Alliances and security guarantees were once viewed as the most serious obligations a state can undertake. Today, however, Washington is handing out security guarantees like a hotel administrator – candy to its guests: everybody gets one, plus an extra piece to anyone who asks for it. However, it is believed that such obligations are worthless, notes The National Interest.
And this circumstance was confirmed in light of recent events in the Eastern Mediterranean and the attitude of the alliance countries to the policies and actions of Turkey. As a result of Ankara’s recent actions, Turkey has made its presence felt from the Middle East to the Eastern Mediterranean and North Africa, which has increased the risk of confrontation and friction within NATO.
Since early summer, after the contradictions arose in relation to the conflict in Libya, which reached the level of aggressive actions undertaken by the crews of the warships of the Turkish and French navies, mutual claims of the two countries intensified. They then escalated further over the maneuvers that the French undertook jointly with the Greeks and Cypriots in the Eastern Mediterranean. As a result, Ankara accused Paris of violating the agreements on military presence in Cyprus, stepping up its maneuvers in the Eastern Mediterranean region in response. After that, the French President, commenting on the situation, said that the actions of Turkey “are not like the actions of a NATO ally,” and added that Turkey has been acting this way for several years, ignoring allied relations within the framework of the North Atlantic Alliance.
Recently, a sharp deterioration in relations between Turkey and another NATO member, Greece, due to gas deposits in the disputed Mediterranean region, has been added to the contradictions between Turkey and France. The conflict continues to escalate, dividing Europe into two camps.
But it turned out to be difficult for the alliance to resolve the internal crisis, as it always withdrew from solving Turkish problems. Against the backdrop of the risk of a military escalation between NATO members, its Secretary General Jens Stoltenberg has so far limited himself to calls for “dialogue” and “de-escalation.” And the members of the alliance do not show unity in assessing Ankara’s actions, which, in particular, is evidenced by the refusal of 22 out of 30 NATO members to support France’s demand to take a more firm position on Ankara.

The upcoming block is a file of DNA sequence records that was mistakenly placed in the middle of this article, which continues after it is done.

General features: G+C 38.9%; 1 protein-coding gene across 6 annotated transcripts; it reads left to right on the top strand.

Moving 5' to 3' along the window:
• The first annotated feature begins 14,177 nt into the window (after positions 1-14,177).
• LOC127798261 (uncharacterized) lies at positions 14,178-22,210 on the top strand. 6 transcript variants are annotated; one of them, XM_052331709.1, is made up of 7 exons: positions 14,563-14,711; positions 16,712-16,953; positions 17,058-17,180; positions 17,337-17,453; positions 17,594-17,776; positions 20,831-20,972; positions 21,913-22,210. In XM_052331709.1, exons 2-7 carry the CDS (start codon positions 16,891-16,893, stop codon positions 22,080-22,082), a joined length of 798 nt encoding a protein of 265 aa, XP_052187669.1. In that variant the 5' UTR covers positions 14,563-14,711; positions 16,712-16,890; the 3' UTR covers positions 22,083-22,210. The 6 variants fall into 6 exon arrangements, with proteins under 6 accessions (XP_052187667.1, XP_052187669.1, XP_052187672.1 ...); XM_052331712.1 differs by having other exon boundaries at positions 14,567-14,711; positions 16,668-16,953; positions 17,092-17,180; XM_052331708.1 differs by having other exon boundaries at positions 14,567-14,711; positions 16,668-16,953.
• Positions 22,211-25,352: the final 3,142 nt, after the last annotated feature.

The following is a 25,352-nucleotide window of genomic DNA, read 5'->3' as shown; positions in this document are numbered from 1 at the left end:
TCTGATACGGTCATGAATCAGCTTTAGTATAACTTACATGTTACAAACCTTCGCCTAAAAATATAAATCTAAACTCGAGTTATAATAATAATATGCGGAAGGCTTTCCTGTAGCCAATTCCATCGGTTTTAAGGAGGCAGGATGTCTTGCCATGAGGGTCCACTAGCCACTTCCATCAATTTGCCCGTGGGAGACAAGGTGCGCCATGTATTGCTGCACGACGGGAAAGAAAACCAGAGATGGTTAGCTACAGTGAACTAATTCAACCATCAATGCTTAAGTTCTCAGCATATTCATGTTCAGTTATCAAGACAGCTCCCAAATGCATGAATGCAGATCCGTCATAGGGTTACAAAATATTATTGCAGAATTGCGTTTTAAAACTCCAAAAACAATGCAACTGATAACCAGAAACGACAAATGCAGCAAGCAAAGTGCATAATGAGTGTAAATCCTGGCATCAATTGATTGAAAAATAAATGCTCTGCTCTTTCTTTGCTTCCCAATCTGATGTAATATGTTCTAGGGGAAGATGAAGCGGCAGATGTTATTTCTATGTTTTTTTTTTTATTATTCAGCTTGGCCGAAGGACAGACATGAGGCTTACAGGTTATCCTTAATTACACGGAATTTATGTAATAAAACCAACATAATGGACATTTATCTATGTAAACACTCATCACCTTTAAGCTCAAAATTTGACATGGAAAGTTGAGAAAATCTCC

A potential conflict, the likelihood of which at the moment is high enough, indicates that NATO is going through far from the best times. One can get the impression that the NATO leadership is either openly disregarding the interests of the European allies, who are already ready to take up arms, or Brussels is following the secret instructions of Washington, which intends to benefit from Europe weakened by a potential war.
Vice-dean of the Turkish Kadir Has University, lecturer at the Department of International Relations, Professor Mitat Çelikpala believes that the alliance’s relations do not work in the Eastern Mediterranean. The conflict between the three NATO countries (France, Turkey, Greece) can only be controlled by a very large player, i.e. the United States, especially since it is currently exercising control on behalf of NATO in the Mediterranean basin.
The very fact that such frictions are generally possible between allies in the alliance, threatening to escalate into armed clashes, nullifies the morale-boosting rhetoric of Brussels about some ephemeral “unity and solidarity” of the bloc members. After all, union or not, the national interests take the cake.